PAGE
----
Mr. Leonard’s prose was known not only for its erudition, but also for its sheer revelry in the sounds and sentences of English. Stylistic hallmarks included wit, wordplay, a carefully constructed acerbity and a syntax so unabashedly baroque that some readers found it overwhelming. The comma seemed to have been invented expressly for him.

I’ve subscribed to Harper’s for about a decade now, and in that time John Leonard’s “New Books” column has been not only one of my favorite features of the magazine, but also an inspirational guide on how to review a book. Leonard knew how to show why a book mattered; he also knew how to capture the essence of not just the plot but the author’s style in just a few short lines–something that’s really, really tough to do. I read one of Leonard’s last reviews, a write up of Toni Morrison’s latest A Mercy in this month’s Harper’s, just last Monday to a group of my high school students who were interested in Morrison’s work. The review made one of them say: “I want to read that book.” I think there is no higher compliment for any critic. John Leonard will be missed.

An Intellectual Seed Crystal Dropped into the Supersaturated Solution of American Motorsports

Of all the David Foster Wallace obituaries and appreciations floating around the internet–many of them moving and insightful–today’s feature at The Onion, “NASCAR Cancels Remainder Of Season Following David Foster Wallace’s Death” strikes me as the strangest. The conceit of the piece, that NASCAR drivers are keenly attuned, even motivated by the literary world, is frankly some of the basest, dumbest, most obvious irony ever, and possibly the kind of contrived situation at which Wallace might’ve cringed. Yet there’s something sweet in The Onion elegy’s clumsiness. Consider this analysis of Infinite Jest they attribute to Greg Biffle:

I first read Infinite Jest in 1998 when my gas-can man gave me a copy when I was a rookie in the Craftsman Truck Series, and I was immediately struck dumb by the combination of effortlessness and earnestness of his prose. Here was a writer who loved great, sprawling, brilliantly punctuated sentences that spread in a kind of textual kudzu across the page, yet in every phrase you got a sense of his yearning to relate and convey the importance of every least little thing.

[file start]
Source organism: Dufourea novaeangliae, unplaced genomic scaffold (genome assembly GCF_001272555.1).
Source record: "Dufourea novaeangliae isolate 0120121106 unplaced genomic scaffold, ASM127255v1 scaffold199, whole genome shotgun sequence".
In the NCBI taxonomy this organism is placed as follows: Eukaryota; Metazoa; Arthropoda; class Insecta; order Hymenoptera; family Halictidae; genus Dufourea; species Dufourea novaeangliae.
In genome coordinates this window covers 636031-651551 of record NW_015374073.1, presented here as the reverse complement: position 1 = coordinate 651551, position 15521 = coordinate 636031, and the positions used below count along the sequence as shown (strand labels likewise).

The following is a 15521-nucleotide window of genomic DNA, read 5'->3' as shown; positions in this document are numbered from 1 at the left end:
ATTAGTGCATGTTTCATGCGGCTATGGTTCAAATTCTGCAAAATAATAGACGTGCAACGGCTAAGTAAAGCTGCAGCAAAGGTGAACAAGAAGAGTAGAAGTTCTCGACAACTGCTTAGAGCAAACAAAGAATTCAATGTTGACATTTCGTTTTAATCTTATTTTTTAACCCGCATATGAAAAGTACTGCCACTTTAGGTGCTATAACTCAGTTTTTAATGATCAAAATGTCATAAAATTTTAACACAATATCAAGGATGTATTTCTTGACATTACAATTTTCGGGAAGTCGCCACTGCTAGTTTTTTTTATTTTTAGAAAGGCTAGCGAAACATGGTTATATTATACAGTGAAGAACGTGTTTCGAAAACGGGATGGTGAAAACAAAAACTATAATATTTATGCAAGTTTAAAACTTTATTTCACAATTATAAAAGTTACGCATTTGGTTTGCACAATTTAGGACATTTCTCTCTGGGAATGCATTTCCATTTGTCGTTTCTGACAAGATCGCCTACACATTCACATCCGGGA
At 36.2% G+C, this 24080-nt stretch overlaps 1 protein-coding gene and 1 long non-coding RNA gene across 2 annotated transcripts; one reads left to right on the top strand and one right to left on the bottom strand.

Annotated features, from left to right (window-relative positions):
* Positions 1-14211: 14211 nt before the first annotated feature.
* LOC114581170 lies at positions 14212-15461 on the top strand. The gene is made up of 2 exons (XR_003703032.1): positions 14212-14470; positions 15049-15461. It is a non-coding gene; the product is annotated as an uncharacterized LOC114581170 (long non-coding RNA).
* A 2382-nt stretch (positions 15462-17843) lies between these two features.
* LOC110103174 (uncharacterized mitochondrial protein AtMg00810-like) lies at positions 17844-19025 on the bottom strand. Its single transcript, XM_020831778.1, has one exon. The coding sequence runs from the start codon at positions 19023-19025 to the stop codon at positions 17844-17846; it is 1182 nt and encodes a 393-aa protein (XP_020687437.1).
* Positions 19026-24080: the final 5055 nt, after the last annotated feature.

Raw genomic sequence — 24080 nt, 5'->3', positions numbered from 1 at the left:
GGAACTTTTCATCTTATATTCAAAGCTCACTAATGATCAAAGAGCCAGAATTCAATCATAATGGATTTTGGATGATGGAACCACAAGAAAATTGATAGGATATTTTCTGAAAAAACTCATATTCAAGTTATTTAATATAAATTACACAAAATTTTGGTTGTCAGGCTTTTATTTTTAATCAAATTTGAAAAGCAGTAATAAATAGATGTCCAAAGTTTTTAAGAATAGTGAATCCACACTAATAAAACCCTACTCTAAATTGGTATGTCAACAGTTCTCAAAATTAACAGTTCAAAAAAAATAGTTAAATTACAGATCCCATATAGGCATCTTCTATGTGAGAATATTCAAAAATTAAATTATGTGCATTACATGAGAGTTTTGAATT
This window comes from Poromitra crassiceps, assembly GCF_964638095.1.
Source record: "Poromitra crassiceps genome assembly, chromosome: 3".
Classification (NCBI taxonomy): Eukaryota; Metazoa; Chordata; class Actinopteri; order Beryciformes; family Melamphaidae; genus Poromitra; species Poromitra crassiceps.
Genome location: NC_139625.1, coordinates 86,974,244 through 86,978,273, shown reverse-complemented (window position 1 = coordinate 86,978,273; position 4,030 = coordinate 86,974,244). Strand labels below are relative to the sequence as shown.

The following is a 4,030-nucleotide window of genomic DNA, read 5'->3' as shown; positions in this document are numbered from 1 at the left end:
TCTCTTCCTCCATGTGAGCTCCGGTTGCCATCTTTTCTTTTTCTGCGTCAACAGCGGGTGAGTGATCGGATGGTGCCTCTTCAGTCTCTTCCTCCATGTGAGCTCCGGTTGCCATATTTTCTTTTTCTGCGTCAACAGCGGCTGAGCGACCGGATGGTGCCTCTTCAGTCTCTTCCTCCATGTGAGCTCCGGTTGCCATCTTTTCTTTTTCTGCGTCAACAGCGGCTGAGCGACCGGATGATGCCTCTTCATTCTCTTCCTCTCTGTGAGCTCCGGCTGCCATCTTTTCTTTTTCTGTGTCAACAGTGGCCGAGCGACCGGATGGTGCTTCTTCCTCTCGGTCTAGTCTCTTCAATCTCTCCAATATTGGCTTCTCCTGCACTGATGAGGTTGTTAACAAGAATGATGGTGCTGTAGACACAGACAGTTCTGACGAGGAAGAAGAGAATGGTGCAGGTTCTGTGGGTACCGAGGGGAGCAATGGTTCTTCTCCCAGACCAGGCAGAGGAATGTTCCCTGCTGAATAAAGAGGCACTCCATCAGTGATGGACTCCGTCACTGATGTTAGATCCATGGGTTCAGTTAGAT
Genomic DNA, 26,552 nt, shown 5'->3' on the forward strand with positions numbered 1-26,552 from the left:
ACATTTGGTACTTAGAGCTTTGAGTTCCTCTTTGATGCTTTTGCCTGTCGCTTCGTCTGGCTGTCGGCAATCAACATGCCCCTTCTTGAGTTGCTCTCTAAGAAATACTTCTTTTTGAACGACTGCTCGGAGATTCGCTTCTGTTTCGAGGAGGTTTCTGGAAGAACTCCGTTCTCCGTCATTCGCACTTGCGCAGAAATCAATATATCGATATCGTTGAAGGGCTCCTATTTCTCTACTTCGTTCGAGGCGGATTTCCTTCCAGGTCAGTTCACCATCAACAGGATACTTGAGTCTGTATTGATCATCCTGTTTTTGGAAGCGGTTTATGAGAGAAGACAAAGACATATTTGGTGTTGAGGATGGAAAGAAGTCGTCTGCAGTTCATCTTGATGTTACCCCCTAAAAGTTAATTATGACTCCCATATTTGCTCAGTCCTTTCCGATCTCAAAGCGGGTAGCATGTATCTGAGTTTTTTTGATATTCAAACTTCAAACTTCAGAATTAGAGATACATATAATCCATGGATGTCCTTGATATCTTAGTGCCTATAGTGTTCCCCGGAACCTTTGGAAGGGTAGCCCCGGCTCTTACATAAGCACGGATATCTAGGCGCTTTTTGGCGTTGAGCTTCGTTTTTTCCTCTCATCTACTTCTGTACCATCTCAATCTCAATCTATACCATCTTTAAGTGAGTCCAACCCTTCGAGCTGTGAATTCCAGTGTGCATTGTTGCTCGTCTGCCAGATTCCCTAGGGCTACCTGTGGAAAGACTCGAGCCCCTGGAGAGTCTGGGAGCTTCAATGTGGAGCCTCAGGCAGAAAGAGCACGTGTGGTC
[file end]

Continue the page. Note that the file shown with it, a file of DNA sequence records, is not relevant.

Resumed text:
Well said. Or Jimmie Johnson‘s beautiful critique of DFW’s style:

David Foster Wallace could comprehend and articulate the sadness in a luxury cruise, a state fair, a presidential campaign, anything. But empathy, humanity, and compassion so strong as to be almost incoherent ran through that same sadness like connective tissue through muscle, affirming the value of the everyday, championing the banal yet true, acknowledging the ironic as it refused to give in to irony.

And so well here we are then–an ironic piece acknowledging Wallace’s ability to acknowledge and yet resist irony in his own work. The Onion simply can’t unpack the thoroughly Wallacian conundrum that results. But what I think they do is better–they eulogize a writer I think they love in the only way the mission of their site allows. And unlike their previous jibes at Wallace, “Girlfriend Stops Reading David Foster Wallace Breakup Letter at Page 20,” and the Weekender edition pictured above, it seems that The Onion staffers are too sad to make the piece funny–which, I think, is appropriate.